The world’s changed and we need to get with the program
At a time where brands, agencies and publishers are all talking about how to transform themselves for the future or whether “the model is right”, Professor Dave Ulrich seeks to identify the key ingredients of companies that are not only thriving through change but dictating the narrative. Take a deeper look into the changing world of organisational strategy and how companies like Google, Amazon and Tencent are re-shaping the way we think about doing business. (Harvard Business Review)
- We’re moving away from traditional “hierarchical organisations” (this army style “command and control”) to more “market orientated eco-systems” that focus on joining together “cells” to tackle new opportunities.
- Amazon and Tencent have build themselves to be superior at scale AND speed.
- We carry unconscious bias in terms of our expectations of what an organisation should look like and therefore hold ourselves back from new ways of doing business.
- The four key ingredients to success: information sharing, customer anticipation, innovation and agility. In addition, the ability to pivot, at speed is a critical success factor.
- The “context” in which we view our businesses is changing, across six key areas: social, technological, economic, political, environmental and demographic.
We’re obsessed with “the model”. Is it broken? Is it not broken? To tackle this question, I look at who’s winning and why. The professor poses the question (in his book), “how can companies deliver radically greater value in fast changing markets?” and I think it’s an apt one. His analysis is both fascinating and helpful in terms of identifying what’s going on around us and the ingredients that allow for some businesses to thrive.
I’m very fortunate to have lived both the big corporate leadership life and been the guy to walk up and down Silicon Valley with a suitcase begging for money. I fancy myself a pioneer or sorts and highly adaptable to change. But as I started to unpack some of the concepts raised in the conversation, I realised that we all bring a level of unconscious bias to how an organisation (and how it does business) should look.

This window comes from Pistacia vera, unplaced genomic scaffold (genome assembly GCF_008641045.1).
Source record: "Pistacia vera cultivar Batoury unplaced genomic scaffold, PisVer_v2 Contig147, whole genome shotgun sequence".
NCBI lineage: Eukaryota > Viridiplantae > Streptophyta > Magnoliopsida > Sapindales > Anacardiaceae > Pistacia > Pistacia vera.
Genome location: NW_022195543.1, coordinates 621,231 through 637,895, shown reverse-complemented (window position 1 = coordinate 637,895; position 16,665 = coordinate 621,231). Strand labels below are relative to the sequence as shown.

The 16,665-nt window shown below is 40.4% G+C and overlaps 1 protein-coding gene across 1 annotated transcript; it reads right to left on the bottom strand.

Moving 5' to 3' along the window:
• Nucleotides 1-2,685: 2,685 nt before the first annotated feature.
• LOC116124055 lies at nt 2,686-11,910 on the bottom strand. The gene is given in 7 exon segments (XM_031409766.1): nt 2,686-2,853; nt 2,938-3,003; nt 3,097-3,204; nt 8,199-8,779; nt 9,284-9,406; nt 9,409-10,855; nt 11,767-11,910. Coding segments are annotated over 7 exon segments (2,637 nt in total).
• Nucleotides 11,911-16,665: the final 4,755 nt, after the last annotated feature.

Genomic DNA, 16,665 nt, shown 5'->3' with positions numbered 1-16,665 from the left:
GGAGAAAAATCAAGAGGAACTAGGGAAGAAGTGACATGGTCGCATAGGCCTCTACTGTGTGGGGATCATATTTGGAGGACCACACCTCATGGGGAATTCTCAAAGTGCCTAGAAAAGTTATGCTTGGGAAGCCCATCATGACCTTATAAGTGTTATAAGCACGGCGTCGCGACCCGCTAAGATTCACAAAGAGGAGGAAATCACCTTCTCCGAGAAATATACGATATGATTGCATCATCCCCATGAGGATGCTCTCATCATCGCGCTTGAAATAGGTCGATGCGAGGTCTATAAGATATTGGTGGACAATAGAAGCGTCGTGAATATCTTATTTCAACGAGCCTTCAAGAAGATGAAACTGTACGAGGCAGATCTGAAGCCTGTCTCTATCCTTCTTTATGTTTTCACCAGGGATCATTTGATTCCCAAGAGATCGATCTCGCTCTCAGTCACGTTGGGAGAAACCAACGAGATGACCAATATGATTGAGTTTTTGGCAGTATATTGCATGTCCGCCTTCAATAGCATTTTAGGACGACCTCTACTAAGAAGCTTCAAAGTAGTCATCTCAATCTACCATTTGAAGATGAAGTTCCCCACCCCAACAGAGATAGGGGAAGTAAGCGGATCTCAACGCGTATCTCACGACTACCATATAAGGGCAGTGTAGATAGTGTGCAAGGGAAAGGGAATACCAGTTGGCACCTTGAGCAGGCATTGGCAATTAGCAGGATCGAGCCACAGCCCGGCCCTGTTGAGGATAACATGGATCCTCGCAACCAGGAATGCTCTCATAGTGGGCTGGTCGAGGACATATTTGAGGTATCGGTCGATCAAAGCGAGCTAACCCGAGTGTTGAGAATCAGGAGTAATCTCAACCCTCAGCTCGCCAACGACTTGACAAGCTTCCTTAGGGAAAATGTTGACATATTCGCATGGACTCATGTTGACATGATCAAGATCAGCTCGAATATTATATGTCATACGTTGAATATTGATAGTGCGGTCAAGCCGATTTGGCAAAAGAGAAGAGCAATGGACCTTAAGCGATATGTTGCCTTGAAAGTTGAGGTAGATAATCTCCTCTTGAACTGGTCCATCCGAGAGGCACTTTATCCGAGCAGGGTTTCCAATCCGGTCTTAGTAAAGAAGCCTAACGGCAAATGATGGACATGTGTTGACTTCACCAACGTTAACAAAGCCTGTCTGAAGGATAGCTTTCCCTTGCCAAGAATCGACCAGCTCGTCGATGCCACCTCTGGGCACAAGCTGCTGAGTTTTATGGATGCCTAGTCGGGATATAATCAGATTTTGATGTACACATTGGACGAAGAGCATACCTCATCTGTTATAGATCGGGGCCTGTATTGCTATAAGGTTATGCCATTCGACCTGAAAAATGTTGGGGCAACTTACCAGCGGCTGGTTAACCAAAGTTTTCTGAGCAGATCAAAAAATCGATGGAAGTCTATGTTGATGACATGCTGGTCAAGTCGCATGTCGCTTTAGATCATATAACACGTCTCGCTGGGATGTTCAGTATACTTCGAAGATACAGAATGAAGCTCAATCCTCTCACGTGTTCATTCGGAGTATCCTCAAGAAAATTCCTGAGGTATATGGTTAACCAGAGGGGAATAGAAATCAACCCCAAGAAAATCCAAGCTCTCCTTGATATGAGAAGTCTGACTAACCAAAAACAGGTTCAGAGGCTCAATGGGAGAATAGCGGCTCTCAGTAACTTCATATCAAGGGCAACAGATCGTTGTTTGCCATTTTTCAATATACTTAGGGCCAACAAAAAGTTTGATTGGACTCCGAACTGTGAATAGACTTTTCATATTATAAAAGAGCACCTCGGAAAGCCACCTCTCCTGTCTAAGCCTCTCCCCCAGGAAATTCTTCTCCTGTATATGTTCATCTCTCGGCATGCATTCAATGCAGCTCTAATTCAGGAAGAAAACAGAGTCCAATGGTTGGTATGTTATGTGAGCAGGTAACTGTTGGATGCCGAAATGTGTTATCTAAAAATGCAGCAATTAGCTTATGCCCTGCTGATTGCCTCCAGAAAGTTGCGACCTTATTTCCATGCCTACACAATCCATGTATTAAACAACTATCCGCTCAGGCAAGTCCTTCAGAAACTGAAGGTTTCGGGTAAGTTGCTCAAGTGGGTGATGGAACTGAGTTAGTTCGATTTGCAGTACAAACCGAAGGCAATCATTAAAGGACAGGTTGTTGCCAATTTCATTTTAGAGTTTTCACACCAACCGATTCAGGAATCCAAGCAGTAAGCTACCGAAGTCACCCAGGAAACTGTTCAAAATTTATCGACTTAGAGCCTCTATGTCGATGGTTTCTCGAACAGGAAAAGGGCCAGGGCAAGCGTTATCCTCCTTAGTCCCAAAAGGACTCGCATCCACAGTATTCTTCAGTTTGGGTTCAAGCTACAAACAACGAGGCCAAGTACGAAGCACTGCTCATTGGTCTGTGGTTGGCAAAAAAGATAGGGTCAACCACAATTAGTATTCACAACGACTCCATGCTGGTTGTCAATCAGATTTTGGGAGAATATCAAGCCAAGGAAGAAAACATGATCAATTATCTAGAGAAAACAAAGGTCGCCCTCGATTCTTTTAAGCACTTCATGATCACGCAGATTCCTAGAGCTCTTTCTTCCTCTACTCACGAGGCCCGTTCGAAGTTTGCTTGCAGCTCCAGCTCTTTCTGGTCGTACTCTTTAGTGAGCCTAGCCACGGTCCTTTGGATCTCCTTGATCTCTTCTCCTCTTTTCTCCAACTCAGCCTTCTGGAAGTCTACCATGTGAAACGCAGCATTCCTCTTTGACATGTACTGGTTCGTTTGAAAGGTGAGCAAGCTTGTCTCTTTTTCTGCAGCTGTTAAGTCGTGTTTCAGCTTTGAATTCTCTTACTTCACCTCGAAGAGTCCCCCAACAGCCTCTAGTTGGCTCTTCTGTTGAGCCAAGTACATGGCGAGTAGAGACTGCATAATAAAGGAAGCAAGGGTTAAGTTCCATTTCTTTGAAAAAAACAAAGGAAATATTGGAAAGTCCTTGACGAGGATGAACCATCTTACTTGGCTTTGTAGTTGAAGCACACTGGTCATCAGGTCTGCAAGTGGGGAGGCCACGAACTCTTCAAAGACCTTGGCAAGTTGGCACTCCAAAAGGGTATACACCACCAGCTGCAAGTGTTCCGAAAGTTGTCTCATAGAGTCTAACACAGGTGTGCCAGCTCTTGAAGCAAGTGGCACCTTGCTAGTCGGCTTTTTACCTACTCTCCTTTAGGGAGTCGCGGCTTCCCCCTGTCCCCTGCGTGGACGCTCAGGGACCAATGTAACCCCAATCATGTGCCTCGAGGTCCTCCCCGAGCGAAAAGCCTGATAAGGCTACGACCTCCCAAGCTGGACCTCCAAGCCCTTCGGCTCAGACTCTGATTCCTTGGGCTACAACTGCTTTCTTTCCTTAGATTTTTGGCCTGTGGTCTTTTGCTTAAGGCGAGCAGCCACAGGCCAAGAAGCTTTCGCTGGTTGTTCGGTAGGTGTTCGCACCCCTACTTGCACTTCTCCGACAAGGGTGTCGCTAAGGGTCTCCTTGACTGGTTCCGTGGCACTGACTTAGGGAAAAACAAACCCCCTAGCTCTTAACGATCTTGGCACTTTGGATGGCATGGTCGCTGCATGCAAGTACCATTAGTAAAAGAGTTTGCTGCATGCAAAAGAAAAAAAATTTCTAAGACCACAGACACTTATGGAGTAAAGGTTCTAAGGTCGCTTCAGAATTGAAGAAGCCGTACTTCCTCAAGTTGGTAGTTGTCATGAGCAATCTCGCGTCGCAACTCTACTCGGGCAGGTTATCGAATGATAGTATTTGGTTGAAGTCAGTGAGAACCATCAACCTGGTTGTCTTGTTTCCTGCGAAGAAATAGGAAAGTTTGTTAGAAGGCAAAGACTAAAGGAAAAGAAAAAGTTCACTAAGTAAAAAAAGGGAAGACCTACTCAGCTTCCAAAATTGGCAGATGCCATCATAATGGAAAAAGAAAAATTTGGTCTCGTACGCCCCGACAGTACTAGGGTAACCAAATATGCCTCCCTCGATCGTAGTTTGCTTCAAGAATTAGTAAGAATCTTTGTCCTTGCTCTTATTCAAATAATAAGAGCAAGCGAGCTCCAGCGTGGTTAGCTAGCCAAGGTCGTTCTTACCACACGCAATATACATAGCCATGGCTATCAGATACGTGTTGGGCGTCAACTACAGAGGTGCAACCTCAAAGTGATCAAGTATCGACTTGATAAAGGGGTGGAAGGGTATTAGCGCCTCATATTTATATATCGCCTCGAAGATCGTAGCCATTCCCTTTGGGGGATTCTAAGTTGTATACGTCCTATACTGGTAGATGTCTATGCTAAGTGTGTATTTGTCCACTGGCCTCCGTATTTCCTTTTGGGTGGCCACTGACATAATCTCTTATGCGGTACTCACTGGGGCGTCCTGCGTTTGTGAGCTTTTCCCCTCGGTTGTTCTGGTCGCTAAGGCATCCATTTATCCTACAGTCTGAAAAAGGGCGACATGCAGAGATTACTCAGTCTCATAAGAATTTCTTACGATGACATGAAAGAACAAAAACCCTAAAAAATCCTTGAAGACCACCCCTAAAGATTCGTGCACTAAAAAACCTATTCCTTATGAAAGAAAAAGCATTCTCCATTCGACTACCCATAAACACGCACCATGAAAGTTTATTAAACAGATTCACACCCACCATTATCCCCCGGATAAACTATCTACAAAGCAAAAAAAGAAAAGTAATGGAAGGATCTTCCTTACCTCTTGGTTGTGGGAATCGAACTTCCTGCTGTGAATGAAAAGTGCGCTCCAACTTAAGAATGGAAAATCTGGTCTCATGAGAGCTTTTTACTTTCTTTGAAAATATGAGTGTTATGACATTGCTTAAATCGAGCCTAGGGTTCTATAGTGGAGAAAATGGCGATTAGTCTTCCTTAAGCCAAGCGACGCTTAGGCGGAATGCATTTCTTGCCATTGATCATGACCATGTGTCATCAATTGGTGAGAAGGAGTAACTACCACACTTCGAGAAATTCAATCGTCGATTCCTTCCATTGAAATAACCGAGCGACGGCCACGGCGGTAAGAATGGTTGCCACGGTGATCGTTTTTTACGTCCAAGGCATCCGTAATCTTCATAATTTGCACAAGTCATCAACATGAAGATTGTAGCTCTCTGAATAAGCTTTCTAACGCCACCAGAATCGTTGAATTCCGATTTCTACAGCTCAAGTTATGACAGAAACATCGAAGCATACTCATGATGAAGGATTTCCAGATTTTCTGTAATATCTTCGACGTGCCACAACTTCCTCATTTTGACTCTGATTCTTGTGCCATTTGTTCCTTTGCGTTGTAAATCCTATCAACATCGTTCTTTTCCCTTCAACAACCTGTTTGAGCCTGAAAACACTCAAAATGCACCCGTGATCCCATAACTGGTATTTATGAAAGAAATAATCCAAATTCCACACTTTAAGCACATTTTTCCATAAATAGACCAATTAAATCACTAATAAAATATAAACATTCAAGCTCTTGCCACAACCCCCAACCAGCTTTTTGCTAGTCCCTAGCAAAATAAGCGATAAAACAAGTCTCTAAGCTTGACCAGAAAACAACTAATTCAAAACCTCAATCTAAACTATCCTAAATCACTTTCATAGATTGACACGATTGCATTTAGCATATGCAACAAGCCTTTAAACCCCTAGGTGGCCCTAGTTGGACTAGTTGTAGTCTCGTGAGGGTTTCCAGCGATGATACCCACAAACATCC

As an example, we believe that start-ups can go faster, we believe that only big corporates can do things at scale. But corporations like Amazon and Tencent show us that this isn’t necessarily true. They show us that to succeed where the ground is shifting beneath you, it’s about creating “cells” within the company that are able to go after new opportunities, get to rapid MVP’s, then capitalise or shut down. They also show us that there needs to be a consistency at the centre of the business (e.g. culture, work ethic, etc.) that binds all the cells together.
In the context of the agency business and whether “the model is broken”, the way we are organised and deliver our services has looked very similar for some years. Our clients, the brands, are all operating in this uncertain, unstable contextual environment. This means that we need to find new ways to help them navigate those changes, help them pivot, build cells together, share in value creation and rethink how we disrupt ourselves.
Ulrich’s statement, “think BIG, test SMALL”, particularly resonates with me. We’re all guilty of designing product, strategy, services, organisation etc. with “over elegance”. The world’s changed and we need to get with the program.